Mike said...

2006 was before I discovered this blog, so I'd never seen the Jay Thomas story before. Thanks for linking to it. I had no idea that's why Eddie got killed off. I do remember the Thomas Haden Church part, though; it was one of the highlights of the episode. Every single word that came out of his mouth during his very brief scene was hilarious. It's no surprise he moved on to Wings shortly after that. If I were a casting director, after seeing his Cheers appearance, I'd be itching to sign him up.

l.a.guy said...

I consider Family Guy a guilty pleasure, even for a cartoon Peter's character is so obnoxious and misogynistic that it's hard for me to endure listening to him. Some of the other characters just aren't funny to me. (Old pedophile guy, Greased up deaf guy, Cleveland...) But the reason I watch is because the dialog of Stewie and Brian is generally funny and occasionally brilliant. To me the classics are the "Road To..." episodes that feature musical numbers.

At its best it's one of the very few shows that can make me laugh out loud.

drbear said...

Ignore the potty humor, and you realize - Family Guy and Seth MacFarlane are single-handedly trying to revive the big nusical number. Bless their hearts.

gih said...

I love this show much, I missed it now, waiting for the new episode to come.

LouOCNY said...

My question is this: I recently saw a BECKER episode you directed where Gilbert Gottfried played a doctor even MORE obnoxious than Becker. The question that the whole world wants answered is: what is Gilbert REALLY like?? Is there a time where he is 'off', and fairly normal?

A_Homer said...

Ken - your point on F Guy "It’s because at times they will belabor a joke to fucking death." is true. But the reality seems to be, they can get away with, ergo they do... I have never seen a more uneven show in the first years, and compared to the steady-state of American Dad for example. It's not just like there are different writers but tastes and directorial guidelines. Family Guy's saving grace is the music, and the occasional edge it moves closer to (the last one with Brian and Stewie in the safe was close to a Mamet play)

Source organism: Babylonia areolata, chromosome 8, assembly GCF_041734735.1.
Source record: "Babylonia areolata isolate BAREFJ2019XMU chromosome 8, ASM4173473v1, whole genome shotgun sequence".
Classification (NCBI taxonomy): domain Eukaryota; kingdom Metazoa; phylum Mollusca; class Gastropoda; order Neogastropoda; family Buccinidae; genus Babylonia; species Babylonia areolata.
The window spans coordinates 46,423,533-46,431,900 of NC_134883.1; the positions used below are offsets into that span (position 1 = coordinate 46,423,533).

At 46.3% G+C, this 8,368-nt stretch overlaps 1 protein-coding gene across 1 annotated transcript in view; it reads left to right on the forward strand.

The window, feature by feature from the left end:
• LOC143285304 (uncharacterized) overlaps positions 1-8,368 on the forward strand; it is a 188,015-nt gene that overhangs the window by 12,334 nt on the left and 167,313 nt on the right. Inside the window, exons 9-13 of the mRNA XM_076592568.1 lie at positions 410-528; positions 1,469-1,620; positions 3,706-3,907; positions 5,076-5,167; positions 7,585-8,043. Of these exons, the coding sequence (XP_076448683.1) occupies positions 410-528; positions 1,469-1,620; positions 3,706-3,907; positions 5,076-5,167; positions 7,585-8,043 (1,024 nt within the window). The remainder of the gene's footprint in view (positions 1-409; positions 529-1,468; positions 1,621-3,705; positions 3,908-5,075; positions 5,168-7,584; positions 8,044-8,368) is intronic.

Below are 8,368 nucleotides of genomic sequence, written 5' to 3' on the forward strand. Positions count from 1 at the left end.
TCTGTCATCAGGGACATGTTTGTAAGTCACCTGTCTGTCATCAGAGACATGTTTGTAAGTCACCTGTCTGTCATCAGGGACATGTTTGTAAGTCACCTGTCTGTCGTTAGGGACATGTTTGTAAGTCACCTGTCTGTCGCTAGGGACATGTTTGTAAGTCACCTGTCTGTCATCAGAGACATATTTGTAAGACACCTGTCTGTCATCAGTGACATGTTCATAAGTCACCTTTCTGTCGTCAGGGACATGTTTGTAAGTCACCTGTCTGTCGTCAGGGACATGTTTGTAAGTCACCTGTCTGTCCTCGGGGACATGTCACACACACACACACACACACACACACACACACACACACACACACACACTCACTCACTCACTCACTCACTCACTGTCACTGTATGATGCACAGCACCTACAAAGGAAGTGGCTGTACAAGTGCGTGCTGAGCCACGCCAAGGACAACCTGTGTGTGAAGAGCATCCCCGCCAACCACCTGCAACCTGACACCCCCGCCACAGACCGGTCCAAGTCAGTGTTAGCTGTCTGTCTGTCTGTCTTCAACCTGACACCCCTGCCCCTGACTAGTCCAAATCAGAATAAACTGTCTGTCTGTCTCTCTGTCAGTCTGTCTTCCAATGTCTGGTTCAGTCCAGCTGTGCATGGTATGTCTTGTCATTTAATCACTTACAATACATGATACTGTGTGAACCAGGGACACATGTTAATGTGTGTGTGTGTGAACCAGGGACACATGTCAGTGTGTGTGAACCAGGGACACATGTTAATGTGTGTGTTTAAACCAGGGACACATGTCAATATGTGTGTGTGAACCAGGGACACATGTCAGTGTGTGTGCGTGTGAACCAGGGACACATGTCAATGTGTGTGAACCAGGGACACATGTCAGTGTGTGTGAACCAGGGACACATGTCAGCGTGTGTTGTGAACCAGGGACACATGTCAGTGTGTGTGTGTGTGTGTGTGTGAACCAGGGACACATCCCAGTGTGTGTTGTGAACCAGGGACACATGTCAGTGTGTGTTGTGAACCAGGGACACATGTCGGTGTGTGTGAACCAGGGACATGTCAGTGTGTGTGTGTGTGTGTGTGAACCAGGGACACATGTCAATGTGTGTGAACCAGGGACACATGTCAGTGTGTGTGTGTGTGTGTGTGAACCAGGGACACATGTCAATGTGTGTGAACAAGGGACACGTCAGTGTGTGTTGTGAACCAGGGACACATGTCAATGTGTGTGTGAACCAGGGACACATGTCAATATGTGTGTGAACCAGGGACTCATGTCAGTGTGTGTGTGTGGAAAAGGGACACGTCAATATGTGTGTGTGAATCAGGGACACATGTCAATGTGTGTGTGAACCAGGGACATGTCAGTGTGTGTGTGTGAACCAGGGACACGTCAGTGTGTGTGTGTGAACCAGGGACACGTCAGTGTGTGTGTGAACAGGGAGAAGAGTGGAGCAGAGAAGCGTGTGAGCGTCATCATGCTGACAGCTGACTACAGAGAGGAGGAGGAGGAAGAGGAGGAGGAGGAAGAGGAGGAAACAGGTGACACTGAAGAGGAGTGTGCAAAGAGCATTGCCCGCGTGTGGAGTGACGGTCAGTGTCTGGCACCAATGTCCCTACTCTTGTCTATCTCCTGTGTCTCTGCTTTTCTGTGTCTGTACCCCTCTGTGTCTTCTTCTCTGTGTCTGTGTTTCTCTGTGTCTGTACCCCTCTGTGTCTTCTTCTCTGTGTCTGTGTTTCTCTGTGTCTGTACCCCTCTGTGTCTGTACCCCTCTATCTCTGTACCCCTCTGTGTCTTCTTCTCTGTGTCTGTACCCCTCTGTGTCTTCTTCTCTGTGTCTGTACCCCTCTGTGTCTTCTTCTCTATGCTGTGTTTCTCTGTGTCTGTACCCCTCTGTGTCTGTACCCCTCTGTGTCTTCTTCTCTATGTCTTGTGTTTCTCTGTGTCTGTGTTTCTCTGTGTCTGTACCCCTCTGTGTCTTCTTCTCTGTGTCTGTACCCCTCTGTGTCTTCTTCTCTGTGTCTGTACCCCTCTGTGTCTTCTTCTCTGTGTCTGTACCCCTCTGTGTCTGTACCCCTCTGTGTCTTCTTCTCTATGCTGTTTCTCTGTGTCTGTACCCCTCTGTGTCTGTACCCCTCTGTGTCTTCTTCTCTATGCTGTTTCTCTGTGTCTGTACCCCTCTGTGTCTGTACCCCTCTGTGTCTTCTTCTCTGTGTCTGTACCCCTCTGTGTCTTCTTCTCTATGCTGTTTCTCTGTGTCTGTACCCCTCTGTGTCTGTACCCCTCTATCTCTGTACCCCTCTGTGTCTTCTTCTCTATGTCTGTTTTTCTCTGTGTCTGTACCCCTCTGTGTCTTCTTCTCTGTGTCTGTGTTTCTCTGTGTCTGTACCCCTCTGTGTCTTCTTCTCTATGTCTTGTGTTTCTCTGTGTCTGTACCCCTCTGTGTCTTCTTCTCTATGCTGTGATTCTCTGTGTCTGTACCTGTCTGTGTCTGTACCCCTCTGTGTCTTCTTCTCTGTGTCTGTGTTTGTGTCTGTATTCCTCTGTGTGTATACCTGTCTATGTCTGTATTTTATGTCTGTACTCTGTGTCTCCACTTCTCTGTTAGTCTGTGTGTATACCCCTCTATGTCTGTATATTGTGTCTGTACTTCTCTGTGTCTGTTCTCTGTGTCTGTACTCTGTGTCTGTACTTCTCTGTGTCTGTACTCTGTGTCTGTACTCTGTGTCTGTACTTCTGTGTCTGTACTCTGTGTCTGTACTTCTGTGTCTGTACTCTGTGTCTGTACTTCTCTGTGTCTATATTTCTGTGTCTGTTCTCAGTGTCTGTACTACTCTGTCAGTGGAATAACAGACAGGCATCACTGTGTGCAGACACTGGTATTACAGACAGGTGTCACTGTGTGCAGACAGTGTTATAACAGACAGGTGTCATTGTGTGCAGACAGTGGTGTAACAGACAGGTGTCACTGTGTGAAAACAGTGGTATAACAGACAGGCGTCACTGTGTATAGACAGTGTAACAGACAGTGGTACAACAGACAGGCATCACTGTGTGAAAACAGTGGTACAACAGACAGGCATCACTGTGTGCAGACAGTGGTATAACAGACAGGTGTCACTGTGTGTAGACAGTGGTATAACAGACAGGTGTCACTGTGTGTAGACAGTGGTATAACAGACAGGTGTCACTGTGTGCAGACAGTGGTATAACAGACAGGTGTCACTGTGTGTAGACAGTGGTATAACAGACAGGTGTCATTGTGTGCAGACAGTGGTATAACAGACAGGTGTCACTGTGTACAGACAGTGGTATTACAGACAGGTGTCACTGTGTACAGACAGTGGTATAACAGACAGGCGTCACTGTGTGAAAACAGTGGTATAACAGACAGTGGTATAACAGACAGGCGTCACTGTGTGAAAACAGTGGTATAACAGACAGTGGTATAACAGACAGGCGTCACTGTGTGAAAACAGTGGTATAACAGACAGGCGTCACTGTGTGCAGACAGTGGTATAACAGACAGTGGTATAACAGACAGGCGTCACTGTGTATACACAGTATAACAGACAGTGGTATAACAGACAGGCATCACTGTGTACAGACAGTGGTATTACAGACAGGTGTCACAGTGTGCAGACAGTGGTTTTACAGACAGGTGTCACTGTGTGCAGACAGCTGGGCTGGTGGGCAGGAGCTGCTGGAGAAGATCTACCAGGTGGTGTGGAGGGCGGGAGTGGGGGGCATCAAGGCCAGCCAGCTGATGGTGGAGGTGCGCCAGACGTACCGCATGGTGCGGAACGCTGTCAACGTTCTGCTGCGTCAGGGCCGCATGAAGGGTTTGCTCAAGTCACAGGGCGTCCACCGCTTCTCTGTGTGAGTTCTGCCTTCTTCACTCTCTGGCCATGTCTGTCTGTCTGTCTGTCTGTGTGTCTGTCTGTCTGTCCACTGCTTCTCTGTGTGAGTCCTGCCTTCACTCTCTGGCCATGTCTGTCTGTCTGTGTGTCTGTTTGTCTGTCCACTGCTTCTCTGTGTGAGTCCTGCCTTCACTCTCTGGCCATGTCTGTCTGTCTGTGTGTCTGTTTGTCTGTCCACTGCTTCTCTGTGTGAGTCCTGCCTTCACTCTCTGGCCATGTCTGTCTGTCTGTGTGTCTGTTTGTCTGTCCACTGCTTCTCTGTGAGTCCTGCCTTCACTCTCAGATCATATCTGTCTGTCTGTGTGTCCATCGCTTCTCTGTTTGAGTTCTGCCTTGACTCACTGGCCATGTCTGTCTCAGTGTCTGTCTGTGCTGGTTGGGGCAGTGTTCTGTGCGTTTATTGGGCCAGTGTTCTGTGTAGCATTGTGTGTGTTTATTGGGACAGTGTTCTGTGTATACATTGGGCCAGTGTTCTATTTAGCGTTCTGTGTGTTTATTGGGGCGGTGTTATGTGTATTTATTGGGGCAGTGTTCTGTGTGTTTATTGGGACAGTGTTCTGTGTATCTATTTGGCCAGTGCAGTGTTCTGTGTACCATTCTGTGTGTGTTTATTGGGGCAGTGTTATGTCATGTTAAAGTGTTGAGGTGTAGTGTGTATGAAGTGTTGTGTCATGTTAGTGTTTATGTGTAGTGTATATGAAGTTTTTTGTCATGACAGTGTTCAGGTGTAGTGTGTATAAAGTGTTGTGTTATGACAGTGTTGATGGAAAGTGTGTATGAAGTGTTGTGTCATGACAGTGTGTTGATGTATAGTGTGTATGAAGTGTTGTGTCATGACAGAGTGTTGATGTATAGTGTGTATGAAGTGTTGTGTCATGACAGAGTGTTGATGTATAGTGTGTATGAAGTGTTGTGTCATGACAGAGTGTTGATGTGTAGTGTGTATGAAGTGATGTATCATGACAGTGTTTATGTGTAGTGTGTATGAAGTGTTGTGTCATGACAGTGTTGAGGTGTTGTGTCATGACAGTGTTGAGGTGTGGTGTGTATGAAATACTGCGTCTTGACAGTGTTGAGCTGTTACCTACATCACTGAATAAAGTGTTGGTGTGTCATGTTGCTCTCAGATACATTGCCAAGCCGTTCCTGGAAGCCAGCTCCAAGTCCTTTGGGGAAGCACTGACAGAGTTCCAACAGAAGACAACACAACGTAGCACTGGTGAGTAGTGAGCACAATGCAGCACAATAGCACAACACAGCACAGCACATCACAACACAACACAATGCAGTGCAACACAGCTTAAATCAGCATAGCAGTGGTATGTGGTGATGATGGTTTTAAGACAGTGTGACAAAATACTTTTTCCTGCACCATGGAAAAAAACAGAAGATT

Regarding animation - I think South Park is a smarter concept regarding its imagery, because as opposed to Family Guy recycling shots like a semi-updated Hanna-Barbera toon, SPark starts simple but can go all out with a wealth of truly different characters with their own personalities in one episode, as well as sets, such as in the "Imaginationland" Trilogy. So the point is, they developed purpose-built styles and managed incredible things within the limitations, and sometimes in the case of Family Guy it seems no one is allowed to edit them...

Jaquandor said...

Seconding what "LA Guy" says above -- when I stop to think of what FAMILY GUY moments give me the biggest laughs, they are invariably moments involving Stewie and Brian. I'm always a bit more uncomfortable with the show's cheerful ripping of Meg.

Anonymous said...

Fitch is... experiencing temporary technical difficulties with Google but is also wanting to thank you for your clarity and taking the time to respond to my Friday Question on producers. Awesome.

Anonymous said...

I think South Park is way more original. It took me a long time to get SP, and nowdays I like the modern version of it (which is way easier to both see and hear), but their concepts are way more sophisticated in content. In fact one of the funniest two-parters SP did was a riff on FG (turns out manatees move word-balls from a pile into a hopper, random words, which is how, according to SP, FG is "written". They really roasted FG too..and honestly, afte watching that I have a much harder time watching FG because it is pretty true..they just inject "like the time I..." and it's like a Henny Youngman bit without the charm, and often not funny, just quirky. SP can be downright genius sometimes. The Wal-Mart sendup, the financial crisis, Mohamed drawing (town buries their heads in the sand to prove they didn't watch it) etc.
I really used to like FG, and have gotten over it.